I have been struggling to write a recap for the Mercedes Marathon, because this race was unlike any other I have run. When people have asked how it went, I’ve just stared blankly and said, “Uh, interesting?”
What I’m going to do is divide my experience into two posts to make this easier on us all—The Race and The Incident. Today, you can read about how I turned Mercedes into a 30-mile training run. Tomorrow, if you make it through my disclaimers, you can read about The Incident.
Darnell and I signed up for the Mercedes Marathon with the intention of using it as a very long training run to prepare for the Lake Martin 50 and 27 next month. With a marathon in town and a long run on the schedule, why not run with 5,000 of your friends and get food and a medal?
Darnell is currently training her tail off to become an ultra runner, while also nursing an ankle injury. In hindsight, a 30-mile road run was not the best idea. But she had been knocking every trail run out of the park, so we decided to test the waters.
As tradition would have it, Mercedes weekend was one of the coldest we’ve had this winter. Low 20s at the start, 40s at the finish, cloudy throughout—my ideal running weather. Until I forcibly had to strip down to my tank top. But that’s a teaser for tomorrow.
Being the hometown race, Mercedes is always full of friends. From racers to pacers to aid station volunteers, bumping into familiar faces throughout the 26.2 miles totally makes up for the noticeable lack of crowd support.
Darnell and I walked over to the start of the race an hour and a half early to log our extra miles before the race started. Because I knew the allure of barbecue and beer would be too strong to continue to run through that finish line. We did a loop around Midtown as the sun rose over the volunteers setting up the Birmingham Track Club water stop. Shout out to you guys—thank you!
Arrogant runner comment—it felt good to run through town wearing our marathon bibs and passing all the runners who were parking their cars and sleepily filing into the start corral. I’m terrible. But, truth.
The first part of the race passed in the typical adrenaline-fueled blur of pre-race photo ops, starting line selfies, muffled speeches, and the National Anthem. And then we were off.
We ran between different groups of friends, treating it as the relaxed long run that it was instead of as a race. Darnell was the ever-obedient student and slowed down whenever I told her to. We hung out for 8 miles with Rachel and her friend Summer, who was running her first half marathon. She rocked it!
We ran through the BUTS aid station (and somehow missed the pancakes and bacon), stopped at her office for some tasty snacks, and ran with a group where I befriended a convict who called me Sunshine. All in all, a decent first loop of the race.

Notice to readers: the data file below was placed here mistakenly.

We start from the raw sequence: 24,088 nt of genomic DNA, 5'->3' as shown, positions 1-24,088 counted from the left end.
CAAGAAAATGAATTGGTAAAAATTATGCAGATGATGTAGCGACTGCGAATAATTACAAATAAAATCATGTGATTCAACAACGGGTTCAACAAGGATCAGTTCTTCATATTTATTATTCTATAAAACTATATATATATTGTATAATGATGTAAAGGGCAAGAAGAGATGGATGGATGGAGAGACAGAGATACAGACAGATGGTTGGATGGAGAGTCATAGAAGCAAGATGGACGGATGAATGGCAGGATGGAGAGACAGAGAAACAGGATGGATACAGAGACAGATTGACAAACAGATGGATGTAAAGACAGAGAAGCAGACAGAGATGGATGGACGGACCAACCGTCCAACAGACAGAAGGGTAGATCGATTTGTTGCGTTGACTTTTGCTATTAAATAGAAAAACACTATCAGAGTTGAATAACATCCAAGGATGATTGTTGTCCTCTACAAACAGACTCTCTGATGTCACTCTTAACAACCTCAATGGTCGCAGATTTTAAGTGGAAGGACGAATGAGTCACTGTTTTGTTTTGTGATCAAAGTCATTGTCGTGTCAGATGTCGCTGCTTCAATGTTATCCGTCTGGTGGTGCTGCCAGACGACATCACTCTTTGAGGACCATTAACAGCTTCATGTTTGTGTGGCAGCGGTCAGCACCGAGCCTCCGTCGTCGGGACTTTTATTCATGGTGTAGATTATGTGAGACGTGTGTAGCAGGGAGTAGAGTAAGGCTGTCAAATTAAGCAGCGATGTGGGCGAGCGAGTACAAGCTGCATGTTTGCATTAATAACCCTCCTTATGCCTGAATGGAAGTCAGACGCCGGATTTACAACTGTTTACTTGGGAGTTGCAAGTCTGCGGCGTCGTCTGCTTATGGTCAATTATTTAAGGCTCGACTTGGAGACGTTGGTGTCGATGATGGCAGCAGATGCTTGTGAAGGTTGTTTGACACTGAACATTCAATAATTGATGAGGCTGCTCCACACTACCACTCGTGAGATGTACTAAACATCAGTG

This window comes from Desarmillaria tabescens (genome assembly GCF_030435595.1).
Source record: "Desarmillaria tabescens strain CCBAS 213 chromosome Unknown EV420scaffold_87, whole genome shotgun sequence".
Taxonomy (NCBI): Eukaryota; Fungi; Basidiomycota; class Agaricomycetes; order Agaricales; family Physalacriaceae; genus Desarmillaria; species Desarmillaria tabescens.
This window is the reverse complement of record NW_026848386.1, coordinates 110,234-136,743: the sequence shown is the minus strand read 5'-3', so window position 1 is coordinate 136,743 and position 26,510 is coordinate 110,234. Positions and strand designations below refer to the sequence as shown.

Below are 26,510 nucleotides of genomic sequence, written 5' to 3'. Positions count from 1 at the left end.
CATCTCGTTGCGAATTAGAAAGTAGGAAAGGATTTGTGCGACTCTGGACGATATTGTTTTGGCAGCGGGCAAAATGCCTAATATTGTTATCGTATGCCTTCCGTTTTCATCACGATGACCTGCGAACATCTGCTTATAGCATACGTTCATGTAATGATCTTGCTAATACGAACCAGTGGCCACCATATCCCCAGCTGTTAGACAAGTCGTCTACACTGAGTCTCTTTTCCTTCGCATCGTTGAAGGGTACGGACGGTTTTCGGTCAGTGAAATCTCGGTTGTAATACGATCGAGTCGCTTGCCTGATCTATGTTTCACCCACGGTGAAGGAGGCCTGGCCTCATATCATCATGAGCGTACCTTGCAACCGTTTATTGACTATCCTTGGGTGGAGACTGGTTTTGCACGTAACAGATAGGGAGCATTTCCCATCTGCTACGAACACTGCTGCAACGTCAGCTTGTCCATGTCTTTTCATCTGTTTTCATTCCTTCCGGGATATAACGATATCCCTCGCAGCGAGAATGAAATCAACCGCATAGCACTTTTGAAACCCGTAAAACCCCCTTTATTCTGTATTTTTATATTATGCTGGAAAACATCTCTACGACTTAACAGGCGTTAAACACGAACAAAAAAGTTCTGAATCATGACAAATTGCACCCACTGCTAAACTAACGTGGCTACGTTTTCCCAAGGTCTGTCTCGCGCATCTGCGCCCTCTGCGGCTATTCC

After the dreaded right turn that separates the full marathoners from the cheer of the crowds and the comfort of the finish line, we dropped our pace a little to prepare for another 13 miles of cold and hills.
I kept shooting glances over at Darnell and asking how she felt once I realized that her now-gigantic ankle was affecting her gait. She toughed it out for as long as she could, then made the difficult but right decision to drop out. While she didn’t get her full 30 miles in, she ran a smart 22 miles on a bum ankle and was able to practice her fueling and pacing for Lake Martin. This solidified her badassery, proved that she’s tough enough to be an ultra runner, and prepared her for her upcoming race way more than if she had raced Mercedes.
After sadly parting with Darnell and after The Incident, I took off flying for my next destination—the finish line. I was running alone at this point with a dead phone that could no longer connect me to entertainment, so I made the decision to try and catch my friends in the 5:00 and 4:45 pace groups.
I quickly realized that significantly picking up the pace after already having run 25 miles and feeling like death was a bad idea. During the final 5 miles, my sprint turned into an ugly shuffle turned into a controlled forward falling. Fortunately, downhills and momentum will keep you upright and moving when you feel like you’re about to faint.
I contemplated crying from happiness when I reached (in my mind) the “final hill” at the Chevron station at the top of Highlands Avenue, but figured that I should reserve the sodium in my tears for the remainder of the run.
The final miles passed in a blur. I caught and passed the 5:00 pace group, gained some energy from high-five-ing my way through the BUTS aid station again, threw back another beer in the last mile, and crossed the finish line tired, but satisfied.
Running 30+ miles on the road is stupid. My body hated it when I did the See Tanya Run 50k and was broken for months, and my body hated it just as much this time. My pesky groin made a reappearance, propelling me into a series of doctor appointments so that I can fix this shit before the Lake Martin 50.
On the bright side, I ran a respectably strong long run despite some trials and tribulations, had no post-race soreness, and snagged another gigantic Mercedes emblem. My heart hurts that Darnell didn’t finish with me, but we had a fun 22 miles together and we will tear up those Lake Martin trails soon enough!
Come back tomorrow for Part 2 of the race recap. Until next year, adios Mercedes Marathon!